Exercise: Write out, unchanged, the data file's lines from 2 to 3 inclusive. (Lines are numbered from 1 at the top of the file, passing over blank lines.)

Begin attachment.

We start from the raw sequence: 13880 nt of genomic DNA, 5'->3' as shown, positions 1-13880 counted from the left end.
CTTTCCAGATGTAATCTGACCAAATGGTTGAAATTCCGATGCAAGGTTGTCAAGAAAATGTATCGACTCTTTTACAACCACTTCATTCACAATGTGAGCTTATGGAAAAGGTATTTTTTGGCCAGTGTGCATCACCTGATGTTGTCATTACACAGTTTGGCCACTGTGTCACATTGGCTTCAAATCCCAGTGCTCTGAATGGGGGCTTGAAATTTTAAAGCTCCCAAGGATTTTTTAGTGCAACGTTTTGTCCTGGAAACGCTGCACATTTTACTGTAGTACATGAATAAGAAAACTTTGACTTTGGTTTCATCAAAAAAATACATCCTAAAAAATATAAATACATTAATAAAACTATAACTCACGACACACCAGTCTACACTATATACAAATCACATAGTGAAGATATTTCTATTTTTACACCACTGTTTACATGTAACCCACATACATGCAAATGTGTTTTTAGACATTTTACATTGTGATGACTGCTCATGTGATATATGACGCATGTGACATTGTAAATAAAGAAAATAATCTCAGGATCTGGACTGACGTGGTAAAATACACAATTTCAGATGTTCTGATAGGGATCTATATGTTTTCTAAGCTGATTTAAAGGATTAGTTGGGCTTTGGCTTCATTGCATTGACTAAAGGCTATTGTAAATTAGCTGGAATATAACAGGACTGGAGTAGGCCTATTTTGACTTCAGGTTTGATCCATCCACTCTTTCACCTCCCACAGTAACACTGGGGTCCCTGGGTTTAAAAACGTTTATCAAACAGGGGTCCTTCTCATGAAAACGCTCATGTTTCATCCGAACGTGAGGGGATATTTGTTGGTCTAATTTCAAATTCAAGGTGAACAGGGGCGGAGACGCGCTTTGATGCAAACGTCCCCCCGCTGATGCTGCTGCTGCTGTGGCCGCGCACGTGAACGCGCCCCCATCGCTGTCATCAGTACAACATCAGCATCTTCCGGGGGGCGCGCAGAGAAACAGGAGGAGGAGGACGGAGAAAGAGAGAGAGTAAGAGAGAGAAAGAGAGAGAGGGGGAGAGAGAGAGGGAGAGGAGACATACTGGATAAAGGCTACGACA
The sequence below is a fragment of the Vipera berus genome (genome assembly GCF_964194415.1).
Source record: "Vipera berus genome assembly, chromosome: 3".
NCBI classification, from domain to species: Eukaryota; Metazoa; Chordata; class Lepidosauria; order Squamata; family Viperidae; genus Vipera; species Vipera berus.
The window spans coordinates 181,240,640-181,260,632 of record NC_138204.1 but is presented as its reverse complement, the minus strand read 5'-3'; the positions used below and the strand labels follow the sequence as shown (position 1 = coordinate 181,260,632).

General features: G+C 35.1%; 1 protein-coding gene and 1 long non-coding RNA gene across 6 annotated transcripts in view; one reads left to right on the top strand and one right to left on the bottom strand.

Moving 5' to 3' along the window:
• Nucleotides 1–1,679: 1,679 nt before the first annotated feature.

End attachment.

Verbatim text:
CTTTCCAGATGTAATCTGACCAAATGGTTGAAATTCCGATGCAAGGTTGTCAAGAAAATGTATCGACTCTTTTACAACCACTTCATTCACAATGTGAGCTTATGGAAAAGGTATTTTTTGGCCAGTGTGCATCACCTGATGTTGTCATTACACAGTTTGGCCACTGTGTCACATTGGCTTCAAATCCCAGTGCTCTGAATGGGGGCTTGAAATTTTAAAGCTCCCAAGGATTTTTTAGTGCAACGTTTTGTCCTGGAAACGCTGCACATTTTACTGTAGTACATGAATAAGAAAACTTTGACTTTGGTTTCATCAAAAAAATACATCCTAAAAAATATAAATACATTAATAAAACTATAACTCACGACACACCAGTCTACACTATATACAAATCACATAGTGAAGATATTTCTATTTTTACACCACTGTTTACATGTAACCCACATACATGCAAATGTGTTTTTAGACATTTTACATTGTGATGACTGCTCATGTGATATATGACGCATGTGACATTGTAAATAAAGAAAATAATCTCAGGATCTGGACTGACGTGGTAAAATACACAATTTCAGATGTTCTGATAGGGATCTATATGTTTTCTAAGCTGATTTAAAGGATTAGTTGGGCTTTGGCTTCATTGCATTGACTAAAGGCTATTGTAAATTAGCTGGAATATAACAGGACTGGAGTAGGCCTATTTTGACTTCAGGTTTGATCCATCCACTCTTTCACCTCCCACAGTAACACTGGGGTCCCTGGGTTTAAAAACGTTTATCAAACAGGGGTCCTTCTCATGAAAACGCTCATGTTTCATCCGAACGTGAGGGGATATTTGTTGGTCTAATTTCAAATTCAAGGTGAACAGGGGCGGAGACGCGCTTTGATGCAAACGTCCCCCCGCTGATGCTGCTGCTGCTGTGGCCGCGCACGTGAACGCGCCCCCATCGCTGTCATCAGTACAACATCAGCATCTTCCGGGGGGCGCGCAGAGAAACAGGAGGAGGAGGACGGAGAAAGAGAGAGAGTAAGAGAGAGAAAGAGAGAGAGGGGGAGAGAGAGAGGGAGAGGAGACATACTGGATAAAGGCTACGACA
The sequence below is a fragment of the Vipera berus genome (genome assembly GCF_964194415.1).